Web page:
The situation in Afghanistan- Security Council, 8984th Meeting

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02-Mar-2022 02:50:10
To avert ‘irreversible’ damage in Afghanistan, international community must engage with country’s de facto authorities, mission head tells Security Council.

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Six months after the fall of the Afghan Government, the international community must begin engaging more substantively with the de facto Taliban authorities, the senior United Nations official in Kabul told the Security Council today, citing economic challenges that have left the country on the brink of “irreversible” ruin.

Deborah Lyons, Special Representative of the Secretary-General and Head of the United Nations Assistance Mission in Afghanistan (UNAMA), briefed the 15‑member Council just weeks before it is slated to renew the Mission’s mandate. She recalled that, when UNAMA’s mandate was rolled over for six months in September 2021, it was still too early for the international community to react to the Taliban’s seizure of power. It is now clear, however, that it will be impossible to truly assist Afghanistan’s people without working with the de facto authorities.

“Six months of indecision, marked by continued sanctions — albeit with some relief — and unstructured political engagement, are eroding vital social and economic coping systems and pushing the population into greater uncertainty,” she said. Thanks to robust donor support, humanitarian partners were able to help Afghanistan avert “our worst fear of famine and widespread starvation” over the recent winter months. However, providing short-term relief is not the same as giving hope to Afghan people of building a strong foundation for self-reliance.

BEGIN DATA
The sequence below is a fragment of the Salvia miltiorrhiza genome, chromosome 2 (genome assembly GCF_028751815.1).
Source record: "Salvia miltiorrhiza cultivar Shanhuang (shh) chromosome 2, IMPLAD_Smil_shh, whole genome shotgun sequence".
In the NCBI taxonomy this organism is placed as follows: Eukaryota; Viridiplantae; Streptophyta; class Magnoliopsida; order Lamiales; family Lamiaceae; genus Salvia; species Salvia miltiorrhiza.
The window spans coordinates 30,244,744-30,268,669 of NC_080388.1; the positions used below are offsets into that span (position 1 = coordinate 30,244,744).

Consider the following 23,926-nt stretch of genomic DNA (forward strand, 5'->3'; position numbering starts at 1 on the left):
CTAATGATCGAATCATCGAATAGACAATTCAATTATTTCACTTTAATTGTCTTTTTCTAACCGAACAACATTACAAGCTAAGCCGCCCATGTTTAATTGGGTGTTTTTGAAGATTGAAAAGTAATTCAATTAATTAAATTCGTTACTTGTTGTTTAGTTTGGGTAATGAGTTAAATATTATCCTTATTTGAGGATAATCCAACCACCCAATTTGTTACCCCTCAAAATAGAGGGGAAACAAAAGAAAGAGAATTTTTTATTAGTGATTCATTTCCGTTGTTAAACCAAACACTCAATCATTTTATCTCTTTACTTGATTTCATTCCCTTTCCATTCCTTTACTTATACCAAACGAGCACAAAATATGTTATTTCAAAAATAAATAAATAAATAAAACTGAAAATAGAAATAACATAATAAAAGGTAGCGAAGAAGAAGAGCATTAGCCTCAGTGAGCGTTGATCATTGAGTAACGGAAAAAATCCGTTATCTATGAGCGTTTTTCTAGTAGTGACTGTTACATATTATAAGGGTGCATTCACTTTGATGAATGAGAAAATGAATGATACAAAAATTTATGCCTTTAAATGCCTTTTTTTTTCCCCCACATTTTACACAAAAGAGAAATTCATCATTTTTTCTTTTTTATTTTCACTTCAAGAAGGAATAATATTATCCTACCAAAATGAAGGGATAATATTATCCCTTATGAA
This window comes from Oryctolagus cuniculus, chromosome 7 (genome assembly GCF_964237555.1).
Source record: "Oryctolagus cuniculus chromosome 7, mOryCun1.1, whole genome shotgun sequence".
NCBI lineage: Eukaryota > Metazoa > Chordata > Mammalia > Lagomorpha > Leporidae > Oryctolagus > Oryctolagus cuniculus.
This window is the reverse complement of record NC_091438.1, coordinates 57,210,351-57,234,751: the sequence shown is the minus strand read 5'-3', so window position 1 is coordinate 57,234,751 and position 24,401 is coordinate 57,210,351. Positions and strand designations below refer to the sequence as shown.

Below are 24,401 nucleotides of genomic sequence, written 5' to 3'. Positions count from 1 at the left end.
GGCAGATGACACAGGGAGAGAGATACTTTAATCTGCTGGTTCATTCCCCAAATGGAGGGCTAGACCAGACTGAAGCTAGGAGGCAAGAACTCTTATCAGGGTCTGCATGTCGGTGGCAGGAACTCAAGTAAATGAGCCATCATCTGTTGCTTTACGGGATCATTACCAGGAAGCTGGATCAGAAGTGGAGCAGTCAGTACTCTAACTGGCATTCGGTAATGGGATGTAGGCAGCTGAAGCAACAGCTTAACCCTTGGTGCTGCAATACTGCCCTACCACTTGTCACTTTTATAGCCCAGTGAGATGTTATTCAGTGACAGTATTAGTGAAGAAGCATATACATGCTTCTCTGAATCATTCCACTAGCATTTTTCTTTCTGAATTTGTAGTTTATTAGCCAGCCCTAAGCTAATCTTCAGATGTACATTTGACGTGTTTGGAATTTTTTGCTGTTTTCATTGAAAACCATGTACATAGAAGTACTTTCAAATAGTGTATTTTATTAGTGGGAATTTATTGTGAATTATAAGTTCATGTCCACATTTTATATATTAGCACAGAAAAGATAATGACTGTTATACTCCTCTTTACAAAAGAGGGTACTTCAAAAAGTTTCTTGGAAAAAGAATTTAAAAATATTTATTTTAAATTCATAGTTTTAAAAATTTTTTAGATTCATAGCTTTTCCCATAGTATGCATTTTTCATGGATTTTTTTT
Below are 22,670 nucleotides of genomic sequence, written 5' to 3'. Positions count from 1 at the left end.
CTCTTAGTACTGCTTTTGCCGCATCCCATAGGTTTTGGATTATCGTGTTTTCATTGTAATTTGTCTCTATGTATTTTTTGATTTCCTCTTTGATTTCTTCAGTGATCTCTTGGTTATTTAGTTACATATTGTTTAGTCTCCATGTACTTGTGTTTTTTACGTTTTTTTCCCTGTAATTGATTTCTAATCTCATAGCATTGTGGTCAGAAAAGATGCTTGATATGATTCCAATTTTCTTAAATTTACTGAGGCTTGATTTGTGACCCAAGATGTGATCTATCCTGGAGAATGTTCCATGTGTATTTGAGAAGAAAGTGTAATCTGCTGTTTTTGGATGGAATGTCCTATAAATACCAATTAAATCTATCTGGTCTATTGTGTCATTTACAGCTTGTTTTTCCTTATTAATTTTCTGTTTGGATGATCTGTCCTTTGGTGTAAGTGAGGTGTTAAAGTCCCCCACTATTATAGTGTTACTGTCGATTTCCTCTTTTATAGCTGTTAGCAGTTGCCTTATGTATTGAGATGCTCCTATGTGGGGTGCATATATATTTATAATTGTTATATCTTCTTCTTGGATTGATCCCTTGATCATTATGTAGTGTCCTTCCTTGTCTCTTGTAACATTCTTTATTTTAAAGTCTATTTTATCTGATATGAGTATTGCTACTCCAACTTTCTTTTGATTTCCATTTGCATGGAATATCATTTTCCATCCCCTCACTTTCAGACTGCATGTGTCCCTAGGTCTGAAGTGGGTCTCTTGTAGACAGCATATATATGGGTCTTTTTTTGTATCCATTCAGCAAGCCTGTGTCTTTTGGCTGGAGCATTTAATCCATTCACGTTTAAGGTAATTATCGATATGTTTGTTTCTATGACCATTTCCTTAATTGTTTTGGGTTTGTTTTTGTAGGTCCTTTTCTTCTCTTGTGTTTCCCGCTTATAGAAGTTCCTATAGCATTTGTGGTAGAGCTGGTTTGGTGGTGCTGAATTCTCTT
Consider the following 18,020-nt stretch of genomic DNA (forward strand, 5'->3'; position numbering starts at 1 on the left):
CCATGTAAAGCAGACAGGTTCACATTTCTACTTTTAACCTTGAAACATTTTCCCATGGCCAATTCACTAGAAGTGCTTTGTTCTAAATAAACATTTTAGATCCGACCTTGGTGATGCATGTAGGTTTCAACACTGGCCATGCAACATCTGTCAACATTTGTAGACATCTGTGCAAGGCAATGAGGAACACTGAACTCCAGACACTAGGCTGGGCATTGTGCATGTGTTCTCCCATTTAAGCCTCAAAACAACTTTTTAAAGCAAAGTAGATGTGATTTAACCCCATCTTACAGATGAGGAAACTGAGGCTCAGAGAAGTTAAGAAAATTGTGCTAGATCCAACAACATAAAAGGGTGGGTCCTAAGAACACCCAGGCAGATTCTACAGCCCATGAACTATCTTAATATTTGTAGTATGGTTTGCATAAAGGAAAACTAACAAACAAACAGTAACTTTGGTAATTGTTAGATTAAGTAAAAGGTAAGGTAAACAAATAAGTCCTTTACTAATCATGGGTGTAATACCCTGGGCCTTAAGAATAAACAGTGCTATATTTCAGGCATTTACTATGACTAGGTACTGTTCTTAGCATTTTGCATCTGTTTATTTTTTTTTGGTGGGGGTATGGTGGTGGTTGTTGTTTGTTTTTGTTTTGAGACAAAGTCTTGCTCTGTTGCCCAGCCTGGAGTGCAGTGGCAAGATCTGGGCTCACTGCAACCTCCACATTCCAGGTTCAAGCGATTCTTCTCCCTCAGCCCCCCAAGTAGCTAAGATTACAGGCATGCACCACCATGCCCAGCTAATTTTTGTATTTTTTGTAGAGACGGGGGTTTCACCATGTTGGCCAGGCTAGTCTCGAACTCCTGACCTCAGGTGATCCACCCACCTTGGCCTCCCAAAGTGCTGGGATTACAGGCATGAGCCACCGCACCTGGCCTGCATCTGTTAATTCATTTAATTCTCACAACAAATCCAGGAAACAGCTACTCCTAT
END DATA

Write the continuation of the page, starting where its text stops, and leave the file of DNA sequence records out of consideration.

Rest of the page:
Describing Afghanistan’s pressing economic challenges, she warned of a tipping point that will see more businesses close, more people unemployed and more falling into poverty. Meanwhile, a gulf of distrust exists between the Taliban and the global community, and the group feels misunderstood and unrecognized. While UNAMA will continue to vocally raise concerns about issues it sees on the ground — including restrictions on fundamental rights, extrajudicial killings, enforced disappearances and arbitrary detention — it can do more by working alongside the de facto authorities. “You are about to approach a critical moment in your relationship with Afghanistan,” she told the Council, noting that it has the chance to build a more solid and relevant Mission and avert the country’s further collapse.

Also briefing the Council was civil society leader Mariam Safi, who stressed that Afghanistan — and the credibility of the United Nations — is “hanging by a thread”. Peacebuilding in Afghanistan has been intrusive, externally driven, top‑down and technocratic for two decades, as powerful countries exploited the process for their own ends. Noting the rapid deterioration of women’s rights since the Taliban seized power, she said UNAMA must have a robust mandate to monitor and report on human rights and support the implementation of Afghanistan’s international obligations. It must also have an explicit mandate to support the full, safe, equal and meaningful participation of women across all processes, she stressed, noting that the de facto Taliban leaders have yet to articulate their vision for a political path forward and maintain close ties with terrorist fighters.

As Council members took the floor, many voiced their expectations for the upcoming renewal of UNAMA’s mandate, which ranged from robust new human rights monitoring tasks to narrower, more concrete objectives. Many speakers agreed that the time has come for the Mission, and even the broader international community, to cautiously expand their engagement with the de facto Taliban authorities, for the good of the country’s people. Also raised by several speakers was a recent decision by the United States Government to not return half of its $7 billion in frozen Afghan assets, and to instead make them available to victims of the 11 September 2001 terror attacks in New York.